In Mahayana Buddhism, the nissvabhava doctrine teaches further that, as all things without exception are produced by interdependent origination (pratityasamutpada, all-conditionality), indeed all are, in fact, empty (shunya) of self-nature (svabhava). Svabhava-shunyata (lit. self-nature emptiness) is a central notion in Madhyamaka philosophy: in Advayavada Buddhism, the selflessness [and, therefore, finitude] of all things is one of the four signs or marks or basic facts of being (lakshana), the other three being the impermanence or changeability of everything (see last week, week 40), the ubiquity of existential suffering (see next week, week 42), and evolution or, in human terms, progress (see week 43). Please take care of yourself and others and follow the official pandemic guidelines, particularly those concerning social distancing and where and when to use a mask! Feel free to share this post: these systematic teachings are beneficial for anyone and those interested can follow this weekly ASP on, for instance, advayavadabuddhism dot org

Advayavada Study Plan – a Summary

The Advayavada Study Plan (ASP) – a Summary – In the third quarter, we treated the preliminary subjects in weeks 27 to 31; in week 32 we honestly took stock of, and responsibility for, our personal situation at this time (first step on the Noble Eightfold Path); in week 33 we took an appropriate and timely decision to adjust our course, bearing in mind that commendable undertakings are those which are in agreement with and reflect wondrous overall existence and take us forward at the fundamental level of our life (second step); in week 34, in order to lay a strong foundation for achieving our goal, we privately put our decision and improved objective in writing as precisely as possible (third step); in week 35 we further developed our very best attitude to carry out our improved objective (fourth step); in week 36 we put our improved way of doing things into practice to the very best of our ability (fifth step); in week 37 we concentrated on mustering our very best effort and commitment to fulfil our improved objective (sixth step); in week 38, we again made our best possible evaluation of our efforts to date, including the measure of our compliance with the familiar five basic precepts: not to kill, not to steal, sexual restraint, not to lie, and refraining from alcohol and drugs (seventh step); and, to conclude the third quarter’s 13-week Advayavada Study Plan, throughout week 39, we continued to develop and deepen our very best meditation towards Samadhi and our awareness of Nirvana (last step on the Noble Eightfold Path)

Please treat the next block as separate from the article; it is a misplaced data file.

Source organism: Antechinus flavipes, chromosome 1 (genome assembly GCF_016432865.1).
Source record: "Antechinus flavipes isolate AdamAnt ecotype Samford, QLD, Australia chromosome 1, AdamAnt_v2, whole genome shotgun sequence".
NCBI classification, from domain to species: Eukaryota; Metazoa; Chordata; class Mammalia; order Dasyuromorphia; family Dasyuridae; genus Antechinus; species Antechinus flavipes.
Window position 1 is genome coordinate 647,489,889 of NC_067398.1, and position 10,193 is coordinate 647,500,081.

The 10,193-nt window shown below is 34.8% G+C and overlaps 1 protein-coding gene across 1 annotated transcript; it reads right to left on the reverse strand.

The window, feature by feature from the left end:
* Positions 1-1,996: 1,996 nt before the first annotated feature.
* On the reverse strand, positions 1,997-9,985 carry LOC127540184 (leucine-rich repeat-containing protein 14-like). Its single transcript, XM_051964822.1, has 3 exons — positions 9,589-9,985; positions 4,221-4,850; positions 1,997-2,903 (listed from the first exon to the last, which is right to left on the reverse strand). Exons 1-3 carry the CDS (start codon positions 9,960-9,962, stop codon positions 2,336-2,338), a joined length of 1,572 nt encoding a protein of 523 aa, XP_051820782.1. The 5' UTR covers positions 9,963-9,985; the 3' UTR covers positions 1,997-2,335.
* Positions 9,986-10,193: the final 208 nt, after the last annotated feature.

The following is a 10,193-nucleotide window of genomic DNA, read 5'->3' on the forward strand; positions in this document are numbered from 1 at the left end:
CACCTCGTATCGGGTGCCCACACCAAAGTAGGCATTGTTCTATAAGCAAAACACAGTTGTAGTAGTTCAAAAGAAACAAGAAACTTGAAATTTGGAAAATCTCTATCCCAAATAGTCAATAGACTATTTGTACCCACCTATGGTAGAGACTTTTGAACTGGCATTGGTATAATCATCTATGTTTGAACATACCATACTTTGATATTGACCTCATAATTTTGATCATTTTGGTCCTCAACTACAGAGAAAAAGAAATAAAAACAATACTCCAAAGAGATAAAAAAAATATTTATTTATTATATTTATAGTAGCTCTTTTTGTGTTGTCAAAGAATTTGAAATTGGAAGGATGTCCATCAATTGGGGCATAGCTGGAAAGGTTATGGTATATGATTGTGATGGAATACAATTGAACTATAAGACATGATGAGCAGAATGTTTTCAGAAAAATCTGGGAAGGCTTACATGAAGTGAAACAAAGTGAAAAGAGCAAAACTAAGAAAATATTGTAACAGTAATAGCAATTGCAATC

Advayavada Study Plan – week 40

[Advayavada Study Plan – week 40] As already explained, Advayavada Buddhism does not tell you what to do or believe, but invites us all to make the very best of our own lives by attuning as best as possible, by means of our personalized Noble Eightfold Path, with wondrous overall existence advancing over time now in its manifest direction; our reference standard is wondrous overall existence and not misguided and failing mankind. The purpose of this autonomous Advayavada Study Plan (ASP) is that we study and debate the meaning and implications of the weekly subject in the context of whatever we ourselves are presently doing or are concerned with, or about, or affected by, such as our health, relationships, work, study, social environment and circumstances, etc.